According to section 9767.9(e) of the California Code of Regulations, a chronic condition is one “that persists without full cure or worsens over 90 days and requires ongoing treatment to maintain remission or prevent deterioration.”

In other words, the employer must approve the continuation of treatment for the serious chronic condition, for up to one year, starting on the day that notification is received by the employee.

[Note, as per § 9767.9(f), notice must be sent to the employee and the employee’s treating physician, in English and Spanish, that the employer/insurer has determined that there is not a serious chronic condition and that the employee will be transferred into the MPN.  The regulation also provides that “to the maximum extent possible” layperson’s terms must be used in this notice.]

In other words, dear readers, if you are thinking of adopting an MPN, this is one of the delay tricks doctors and employees will use to stay out of it as long as possible.  This provides them with an additional year to rack up the bill on treatment and produce one report after another.  [Note – under subsection (h), the employer, insurer and employee all have the right to have this matter resolved by going to a panel qualified medical evaluator.]

By no means does this take away from the great value of MPNs – but it is something to be aware of before refusing to pay for an extra year of non-MPN treatment.

On Spinal Surgery Requests

August 31st, 2011 2 comments

California Workers’ Compensation Defense practice offers few victories – but when they appear, they are sweet and make the whole effort worthwhile.

A recent decision from the Workers’ Compensation Appeals Board, Tomei v. Bay Alarm Company, addressed the application of California Code of Regulations section 9792.6(o).  As some readers might recall, earlier this month your humble author did a post on what constitutes a procedurally proper request for medical treatment.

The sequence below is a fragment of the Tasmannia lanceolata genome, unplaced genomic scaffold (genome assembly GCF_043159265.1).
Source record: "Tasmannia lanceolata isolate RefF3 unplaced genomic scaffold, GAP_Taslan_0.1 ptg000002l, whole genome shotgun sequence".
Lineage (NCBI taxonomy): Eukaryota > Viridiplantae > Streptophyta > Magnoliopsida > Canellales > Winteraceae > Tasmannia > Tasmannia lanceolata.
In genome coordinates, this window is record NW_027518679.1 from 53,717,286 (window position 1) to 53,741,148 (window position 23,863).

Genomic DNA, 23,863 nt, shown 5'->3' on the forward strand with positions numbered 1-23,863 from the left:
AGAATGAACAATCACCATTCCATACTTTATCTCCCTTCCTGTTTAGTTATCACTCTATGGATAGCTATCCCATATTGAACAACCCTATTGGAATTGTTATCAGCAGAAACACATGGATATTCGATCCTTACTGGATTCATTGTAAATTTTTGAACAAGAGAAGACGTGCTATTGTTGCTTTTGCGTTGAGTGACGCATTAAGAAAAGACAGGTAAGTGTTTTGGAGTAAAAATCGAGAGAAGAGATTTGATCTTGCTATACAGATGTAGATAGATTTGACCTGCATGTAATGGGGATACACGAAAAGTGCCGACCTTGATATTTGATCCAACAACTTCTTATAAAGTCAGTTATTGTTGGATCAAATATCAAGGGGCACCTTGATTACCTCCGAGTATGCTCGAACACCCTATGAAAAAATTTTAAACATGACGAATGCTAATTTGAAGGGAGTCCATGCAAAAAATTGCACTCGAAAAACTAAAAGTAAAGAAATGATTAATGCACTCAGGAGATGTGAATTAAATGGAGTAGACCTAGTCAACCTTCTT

The skinny:  A request for spinal surgery made in a narrative report must have the words “request for spinal surgery” clearly written by the surgeon across the top of the first page.

Applicant’s treating physician recommended spinal surgery, but the report in which the recommendation was made was in narrative form.  Although CCR 8 § 9792.6(o) allows requests for treatments to be made this way, it also requires “the document [to be] clearly marked at the top that it is a request for authorization.”

This treating physician didn’t mark the narrative report as required by § 9792.6(o), so applicant’s attorney did this for him in blue ink!  The report was sent to defendant with the words “request for treatment” hand-written across the top of the first page by the applicant’s attorney.

The WCAB held that the failure of the surgeon to clearly mark that the narrative report is a request for spinal surgery prejudices the defendant.  Therefore, the letter of the law applies.

In California Workers’ Compensation practice, defendants are given relatively little time to deal with spinal surgery requests.  The lesson here is that, when the physician requesting the treatment does not follow proper procedures, the defendant is shielded by the law.

As a habitual cynic, I can tell you that it is easy to become a perpetual cynic if you don’t keep your pessimism in check.  Cases like this one serve as an example of why it is important to fight for every inch of the relatively limited territory the law affords defendants.

Categories: Medical Treatment Tags: